Congratulations! You're pregnant during a golden age for baby naming. "There are just so many more names in use today than there were even a few decades ago," says Laura Wattenberg, author of The Baby Name Wizard. That means that, while the top ten names are still popular, it's unlikely that we'll see any become as ubiquitous as Jennifer and Michael once were, she says. And with more resources than ever—books, websites, lists that break names down by every possible factor—there's no reason why you can't find a name you (and your child) will absolutely love. To get there, follow this guide that helps you weed out names each trimester.
Go ahead, start now!
Were you doodling potential baby names before you even got a positive pregnancy test? I sure was. Heck, I was playing around with names (Nina, Sasha, and Claire were all early favorites) before I even found Mr. Right! It's never too soon to start making a list of names you love, says Pamela Redmond Satran, cofounder of Nameberry.com and coauthor of ten books about naming, including The Baby Name Bible. "In fact, it's one of the only things about pregnancy and your baby that you can actually control, so daydream to your heart's content!"
The vast majority of parents want a name that's unique but also familiar enough that it won't raise eyebrows. Thankfully, if that's you, there's an easy way to reach what Satran calls the Golden Mean. "On a list of the 1,000 most popular names in the U.S., you'd want something that falls roughly in the middle," she says, perhaps between 400 and 600. In 2013, the quite-normal names Rory, Mitchell, Gwendolyn, and Evie all fell in that range. You can consider anything below 50 to be fairly popular, Satran adds.
Watch for repetition
When browsing, remember that the Social Security Administration ranks each spelling of a name individually. So while Noah may have been #1 in 2013, it's quickly toppled by Aiden, Jackson, Jayden, and Jacob when you factor in their various spellings throughout the top 1,000. Why does that matter? Aiden, Aden, and Aydin all sound the same when called across the playground.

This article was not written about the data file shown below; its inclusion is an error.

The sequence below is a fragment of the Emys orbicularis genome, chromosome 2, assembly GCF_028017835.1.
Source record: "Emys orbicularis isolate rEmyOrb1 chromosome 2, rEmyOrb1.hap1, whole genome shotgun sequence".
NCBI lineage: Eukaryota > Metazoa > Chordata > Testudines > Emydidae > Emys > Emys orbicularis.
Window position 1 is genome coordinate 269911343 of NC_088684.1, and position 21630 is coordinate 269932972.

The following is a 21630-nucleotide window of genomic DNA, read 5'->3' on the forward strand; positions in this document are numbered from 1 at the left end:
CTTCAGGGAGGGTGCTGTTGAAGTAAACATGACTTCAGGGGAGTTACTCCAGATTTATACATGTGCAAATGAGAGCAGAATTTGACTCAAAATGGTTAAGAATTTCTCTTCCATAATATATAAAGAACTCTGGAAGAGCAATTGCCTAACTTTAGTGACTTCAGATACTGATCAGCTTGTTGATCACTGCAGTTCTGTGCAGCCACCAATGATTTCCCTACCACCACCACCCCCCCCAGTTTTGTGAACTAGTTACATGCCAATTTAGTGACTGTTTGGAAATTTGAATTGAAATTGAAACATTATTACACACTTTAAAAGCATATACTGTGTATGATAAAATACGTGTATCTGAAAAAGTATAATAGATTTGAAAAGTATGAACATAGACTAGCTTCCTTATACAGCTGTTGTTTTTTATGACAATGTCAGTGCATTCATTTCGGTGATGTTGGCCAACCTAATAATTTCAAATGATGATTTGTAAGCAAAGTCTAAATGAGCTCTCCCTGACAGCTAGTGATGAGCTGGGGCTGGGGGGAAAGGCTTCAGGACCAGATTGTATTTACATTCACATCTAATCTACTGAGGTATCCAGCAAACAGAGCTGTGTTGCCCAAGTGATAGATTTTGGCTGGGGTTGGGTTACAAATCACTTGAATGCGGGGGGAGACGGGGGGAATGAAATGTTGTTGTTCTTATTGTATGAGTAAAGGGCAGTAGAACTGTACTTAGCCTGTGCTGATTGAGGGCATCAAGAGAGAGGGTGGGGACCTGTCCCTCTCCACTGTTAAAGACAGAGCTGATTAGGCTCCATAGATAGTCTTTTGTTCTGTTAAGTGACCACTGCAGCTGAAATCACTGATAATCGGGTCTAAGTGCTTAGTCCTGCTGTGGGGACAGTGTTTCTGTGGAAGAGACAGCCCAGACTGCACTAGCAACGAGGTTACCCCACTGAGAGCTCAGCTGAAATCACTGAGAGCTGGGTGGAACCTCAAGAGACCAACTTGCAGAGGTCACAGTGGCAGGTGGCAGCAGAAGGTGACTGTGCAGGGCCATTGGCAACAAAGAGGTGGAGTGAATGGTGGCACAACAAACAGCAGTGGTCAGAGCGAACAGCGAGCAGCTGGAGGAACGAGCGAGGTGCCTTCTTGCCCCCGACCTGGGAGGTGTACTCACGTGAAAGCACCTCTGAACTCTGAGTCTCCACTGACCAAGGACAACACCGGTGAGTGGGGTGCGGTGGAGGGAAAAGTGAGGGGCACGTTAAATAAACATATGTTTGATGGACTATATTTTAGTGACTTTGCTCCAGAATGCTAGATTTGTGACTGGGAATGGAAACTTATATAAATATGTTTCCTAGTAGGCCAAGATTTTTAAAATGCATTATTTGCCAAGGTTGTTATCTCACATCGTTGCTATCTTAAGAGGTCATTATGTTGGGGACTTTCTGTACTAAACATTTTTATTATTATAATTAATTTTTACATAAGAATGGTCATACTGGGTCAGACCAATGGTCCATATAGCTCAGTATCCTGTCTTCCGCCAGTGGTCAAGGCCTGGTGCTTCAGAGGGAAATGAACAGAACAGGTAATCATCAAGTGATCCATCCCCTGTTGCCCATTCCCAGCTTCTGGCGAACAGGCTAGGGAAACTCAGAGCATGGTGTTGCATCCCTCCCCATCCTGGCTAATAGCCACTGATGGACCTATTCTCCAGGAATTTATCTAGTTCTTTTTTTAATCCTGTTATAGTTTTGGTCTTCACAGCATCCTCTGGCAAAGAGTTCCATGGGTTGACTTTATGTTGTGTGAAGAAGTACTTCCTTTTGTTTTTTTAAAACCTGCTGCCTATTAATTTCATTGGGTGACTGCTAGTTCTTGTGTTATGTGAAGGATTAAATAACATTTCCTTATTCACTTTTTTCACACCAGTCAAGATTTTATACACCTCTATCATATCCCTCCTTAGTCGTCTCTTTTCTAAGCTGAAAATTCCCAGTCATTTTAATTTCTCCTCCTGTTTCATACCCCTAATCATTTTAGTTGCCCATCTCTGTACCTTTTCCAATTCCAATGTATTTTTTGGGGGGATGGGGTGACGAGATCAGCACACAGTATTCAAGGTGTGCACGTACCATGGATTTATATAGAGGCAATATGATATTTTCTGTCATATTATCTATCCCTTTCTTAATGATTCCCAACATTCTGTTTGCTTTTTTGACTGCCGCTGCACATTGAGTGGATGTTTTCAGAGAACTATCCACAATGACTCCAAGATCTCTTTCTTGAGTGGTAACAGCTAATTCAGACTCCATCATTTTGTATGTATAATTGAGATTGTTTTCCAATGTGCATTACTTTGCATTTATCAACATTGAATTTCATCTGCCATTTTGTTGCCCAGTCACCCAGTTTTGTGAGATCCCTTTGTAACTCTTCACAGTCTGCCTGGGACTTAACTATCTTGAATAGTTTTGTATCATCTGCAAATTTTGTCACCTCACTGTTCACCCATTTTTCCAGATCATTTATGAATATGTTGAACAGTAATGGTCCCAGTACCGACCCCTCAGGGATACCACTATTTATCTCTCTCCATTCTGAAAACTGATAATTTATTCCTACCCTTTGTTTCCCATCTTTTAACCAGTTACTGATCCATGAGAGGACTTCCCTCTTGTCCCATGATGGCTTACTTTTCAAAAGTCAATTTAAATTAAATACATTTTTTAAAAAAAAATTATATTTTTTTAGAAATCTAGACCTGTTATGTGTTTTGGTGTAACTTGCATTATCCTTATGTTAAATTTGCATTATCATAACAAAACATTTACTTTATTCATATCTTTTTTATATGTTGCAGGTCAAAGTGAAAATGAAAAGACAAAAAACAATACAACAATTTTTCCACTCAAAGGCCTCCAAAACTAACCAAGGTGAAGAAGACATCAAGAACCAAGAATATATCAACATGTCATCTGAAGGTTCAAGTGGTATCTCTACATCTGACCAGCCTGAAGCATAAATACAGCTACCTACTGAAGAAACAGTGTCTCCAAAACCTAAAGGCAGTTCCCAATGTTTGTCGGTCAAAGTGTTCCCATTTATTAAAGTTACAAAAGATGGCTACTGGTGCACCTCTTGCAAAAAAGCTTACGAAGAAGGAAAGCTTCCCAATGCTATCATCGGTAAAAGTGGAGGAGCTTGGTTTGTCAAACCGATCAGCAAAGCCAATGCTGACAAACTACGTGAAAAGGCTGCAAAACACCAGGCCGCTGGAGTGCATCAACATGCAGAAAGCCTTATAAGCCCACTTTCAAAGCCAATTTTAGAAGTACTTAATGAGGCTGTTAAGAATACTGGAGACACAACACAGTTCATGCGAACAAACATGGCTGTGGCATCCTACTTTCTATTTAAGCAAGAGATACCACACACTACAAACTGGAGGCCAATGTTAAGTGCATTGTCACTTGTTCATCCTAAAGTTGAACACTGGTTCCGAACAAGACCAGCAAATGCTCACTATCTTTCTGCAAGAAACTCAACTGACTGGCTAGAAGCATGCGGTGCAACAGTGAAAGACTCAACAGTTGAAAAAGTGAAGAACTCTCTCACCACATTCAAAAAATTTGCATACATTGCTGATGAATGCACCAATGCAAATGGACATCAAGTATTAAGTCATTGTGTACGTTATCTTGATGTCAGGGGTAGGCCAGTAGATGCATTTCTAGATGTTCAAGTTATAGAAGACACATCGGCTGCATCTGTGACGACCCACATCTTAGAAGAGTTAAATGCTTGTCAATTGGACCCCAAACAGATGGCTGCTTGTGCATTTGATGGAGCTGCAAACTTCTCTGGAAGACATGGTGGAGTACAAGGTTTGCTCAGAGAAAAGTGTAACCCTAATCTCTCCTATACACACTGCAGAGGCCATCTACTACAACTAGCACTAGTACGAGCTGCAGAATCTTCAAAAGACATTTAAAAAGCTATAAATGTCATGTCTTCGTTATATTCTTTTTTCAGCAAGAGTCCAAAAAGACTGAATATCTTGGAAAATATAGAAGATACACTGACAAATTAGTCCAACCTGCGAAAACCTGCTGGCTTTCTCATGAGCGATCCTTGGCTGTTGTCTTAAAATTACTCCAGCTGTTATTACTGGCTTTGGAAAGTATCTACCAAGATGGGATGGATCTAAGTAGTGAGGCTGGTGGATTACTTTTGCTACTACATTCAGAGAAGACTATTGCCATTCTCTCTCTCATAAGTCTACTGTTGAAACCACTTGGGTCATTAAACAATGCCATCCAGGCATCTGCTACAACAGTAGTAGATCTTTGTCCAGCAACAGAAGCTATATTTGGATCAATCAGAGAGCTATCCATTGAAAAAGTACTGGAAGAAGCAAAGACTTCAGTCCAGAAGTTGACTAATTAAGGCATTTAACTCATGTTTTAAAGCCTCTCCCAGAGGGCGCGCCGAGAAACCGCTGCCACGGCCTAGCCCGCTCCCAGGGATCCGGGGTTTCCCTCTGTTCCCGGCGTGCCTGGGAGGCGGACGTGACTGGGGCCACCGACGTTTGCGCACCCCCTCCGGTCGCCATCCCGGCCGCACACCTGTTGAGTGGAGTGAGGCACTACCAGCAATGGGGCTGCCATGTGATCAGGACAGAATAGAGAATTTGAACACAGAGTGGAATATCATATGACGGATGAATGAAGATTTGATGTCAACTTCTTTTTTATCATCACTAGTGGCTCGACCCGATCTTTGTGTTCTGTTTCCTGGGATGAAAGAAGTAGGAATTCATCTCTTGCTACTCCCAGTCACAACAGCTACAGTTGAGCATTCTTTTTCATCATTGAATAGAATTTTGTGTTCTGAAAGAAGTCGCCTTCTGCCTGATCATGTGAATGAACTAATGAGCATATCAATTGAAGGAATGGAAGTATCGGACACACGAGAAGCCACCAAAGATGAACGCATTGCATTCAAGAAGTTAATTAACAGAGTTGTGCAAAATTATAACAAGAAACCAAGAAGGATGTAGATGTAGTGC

Keep an eye on trends
If your ultimate goal is to choose a name that stands out, also be aware of the "brother/sister" names (names that have similar sounds) of the most popular ones on that list. They can also get overused. For instance, my 4-year-old daughter Mia's pre-K class has not only two Sophias (the most popular girl's name three years running) but also two Olivias and another Mia—which I shouldn't have found surprising, given the current zeal for their melodious ee-ahh sounds. Of course, in some cases using a similar-sounding name that isn't as popular can give you exactly what you want—a whiff of trendiness, without having to always put an initial after your kid's name on her backpack. (Think: #316 Gemma or #653 Jemma, versus Emma, #2.)
Know your neighborhood
The name Madison may be in the top ten throughout the country, but that doesn't mean it's setting records in your part of the world. Likewise, looking at the rankings for your state (find them at SSA.gov/babynames) and talking to local nursery school teachers and parents of young kids can help you avoid a surprisingly popular choice. Paisley, for example, was the fifth most popular girl's name in Wyoming in 2013, but it ranked only 80th nationally. Look at your social circle, too, and consider the origin and general feeling of the names you find. You might think Ezekiel is unique (it's borderline, at #186), but if Levis and Ezras fill the Music Together classes in your town, there may be a little Ezekiel running around too. "Just don't go overboard with the desire to stand out," says Wattenberg. If you can't imagine naming your son anything other than Ezekiel, that's all that matters.
Try names on for size
A lot of parents-to-be prefer not to share their final contenders with friends or relatives. But it's actually smart to gauge public reaction. To do so privately, use one of your favorite names the next time you order a latte at Starbucks, says Jennifer Moss, founder and CEO of BabyNames.com. (Or have your partner try it with a boy's name.) How does the barista react? Can she spell it? When I was pregnant with my youngest daughter, Phoebe, I managed to nix both the lovely Penelope and Genevieve this way. It bothered me that both names tangled people's tongues—and I didn't want to shorten them to Penny or Ginny for expediency.
Poll your inner circle
Even if you're keeping a name quiet, it's worth divulging it to a few key confidantes whose taste you admire. They just might see something you don't or come up with an association you might not have noticed: "Do you watch Scandal? It's all I can think about when I hear the name Cyrus."
Think in the future tense